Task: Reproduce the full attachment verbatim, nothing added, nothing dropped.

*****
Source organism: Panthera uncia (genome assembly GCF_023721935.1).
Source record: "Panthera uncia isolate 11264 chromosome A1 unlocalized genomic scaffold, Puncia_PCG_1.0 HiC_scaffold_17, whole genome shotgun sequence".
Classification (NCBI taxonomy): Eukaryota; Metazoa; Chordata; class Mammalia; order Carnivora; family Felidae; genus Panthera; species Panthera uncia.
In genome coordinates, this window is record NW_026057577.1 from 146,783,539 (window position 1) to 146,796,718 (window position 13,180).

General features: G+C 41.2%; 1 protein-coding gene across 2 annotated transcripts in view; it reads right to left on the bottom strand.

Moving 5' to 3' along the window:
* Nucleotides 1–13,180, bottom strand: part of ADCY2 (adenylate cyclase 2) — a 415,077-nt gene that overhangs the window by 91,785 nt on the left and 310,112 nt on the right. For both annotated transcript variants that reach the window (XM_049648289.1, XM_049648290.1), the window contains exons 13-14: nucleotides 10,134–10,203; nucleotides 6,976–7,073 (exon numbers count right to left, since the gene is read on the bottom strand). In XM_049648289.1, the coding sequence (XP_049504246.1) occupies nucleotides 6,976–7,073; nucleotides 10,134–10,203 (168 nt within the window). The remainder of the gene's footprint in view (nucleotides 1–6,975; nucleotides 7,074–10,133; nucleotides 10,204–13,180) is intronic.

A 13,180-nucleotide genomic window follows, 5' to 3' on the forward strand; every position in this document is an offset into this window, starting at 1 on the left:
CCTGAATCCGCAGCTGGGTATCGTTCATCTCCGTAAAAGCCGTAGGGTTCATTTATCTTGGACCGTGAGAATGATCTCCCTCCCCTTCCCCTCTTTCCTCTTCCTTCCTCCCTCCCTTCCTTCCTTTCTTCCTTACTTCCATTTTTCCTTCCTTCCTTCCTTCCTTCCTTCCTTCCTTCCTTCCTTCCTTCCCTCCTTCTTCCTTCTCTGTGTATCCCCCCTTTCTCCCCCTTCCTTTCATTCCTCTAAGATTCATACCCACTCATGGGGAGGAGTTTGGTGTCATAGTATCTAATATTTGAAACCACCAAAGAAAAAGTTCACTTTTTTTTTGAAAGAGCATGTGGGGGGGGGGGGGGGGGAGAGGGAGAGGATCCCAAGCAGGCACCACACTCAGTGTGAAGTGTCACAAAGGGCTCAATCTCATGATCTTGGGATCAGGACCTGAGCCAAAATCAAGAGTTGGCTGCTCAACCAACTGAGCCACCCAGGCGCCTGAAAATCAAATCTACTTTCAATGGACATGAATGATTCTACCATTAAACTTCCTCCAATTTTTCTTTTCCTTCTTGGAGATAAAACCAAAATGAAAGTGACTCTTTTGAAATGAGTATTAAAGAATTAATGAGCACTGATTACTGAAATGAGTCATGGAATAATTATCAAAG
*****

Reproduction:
Source organism: Panthera uncia (genome assembly GCF_023721935.1).
Source record: "Panthera uncia isolate 11264 chromosome A1 unlocalized genomic scaffold, Puncia_PCG_1.0 HiC_scaffold_17, whole genome shotgun sequence".
Classification (NCBI taxonomy): Eukaryota; Metazoa; Chordata; class Mammalia; order Carnivora; family Felidae; genus Panthera; species Panthera uncia.
In genome coordinates, this window is record NW_026057577.1 from 146,783,539 (window position 1) to 146,796,718 (window position 13,180).

General features: G+C 41.2%; 1 protein-coding gene across 2 annotated transcripts in view; it reads right to left on the bottom strand.

Moving 5' to 3' along the window:
* Nucleotides 1–13,180, bottom strand: part of ADCY2 (adenylate cyclase 2) — a 415,077-nt gene that overhangs the window by 91,785 nt on the left and 310,112 nt on the right. For both annotated transcript variants that reach the window (XM_049648289.1, XM_049648290.1), the window contains exons 13-14: nucleotides 10,134–10,203; nucleotides 6,976–7,073 (exon numbers count right to left, since the gene is read on the bottom strand). In XM_049648289.1, the coding sequence (XP_049504246.1) occupies nucleotides 6,976–7,073; nucleotides 10,134–10,203 (168 nt within the window). The remainder of the gene's footprint in view (nucleotides 1–6,975; nucleotides 7,074–10,133; nucleotides 10,204–13,180) is intronic.

A 13,180-nucleotide genomic window follows, 5' to 3' on the forward strand; every position in this document is an offset into this window, starting at 1 on the left:
CCTGAATCCGCAGCTGGGTATCGTTCATCTCCGTAAAAGCCGTAGGGTTCATTTATCTTGGACCGTGAGAATGATCTCCCTCCCCTTCCCCTCTTTCCTCTTCCTTCCTCCCTCCCTTCCTTCCTTTCTTCCTTACTTCCATTTTTCCTTCCTTCCTTCCTTCCTTCCTTCCTTCCTTCCTTCCTTCCTTCCCTCCTTCTTCCTTCTCTGTGTATCCCCCCTTTCTCCCCCTTCCTTTCATTCCTCTAAGATTCATACCCACTCATGGGGAGGAGTTTGGTGTCATAGTATCTAATATTTGAAACCACCAAAGAAAAAGTTCACTTTTTTTTTGAAAGAGCATGTGGGGGGGGGGGGGGGGGAGAGGGAGAGGATCCCAAGCAGGCACCACACTCAGTGTGAAGTGTCACAAAGGGCTCAATCTCATGATCTTGGGATCAGGACCTGAGCCAAAATCAAGAGTTGGCTGCTCAACCAACTGAGCCACCCAGGCGCCTGAAAATCAAATCTACTTTCAATGGACATGAATGATTCTACCATTAAACTTCCTCCAATTTTTCTTTTCCTTCTTGGAGATAAAACCAAAATGAAAGTGACTCTTTTGAAATGAGTATTAAAGAATTAATGAGCACTGATTACTGAAATGAGTCATGGAATAATTATCAAAG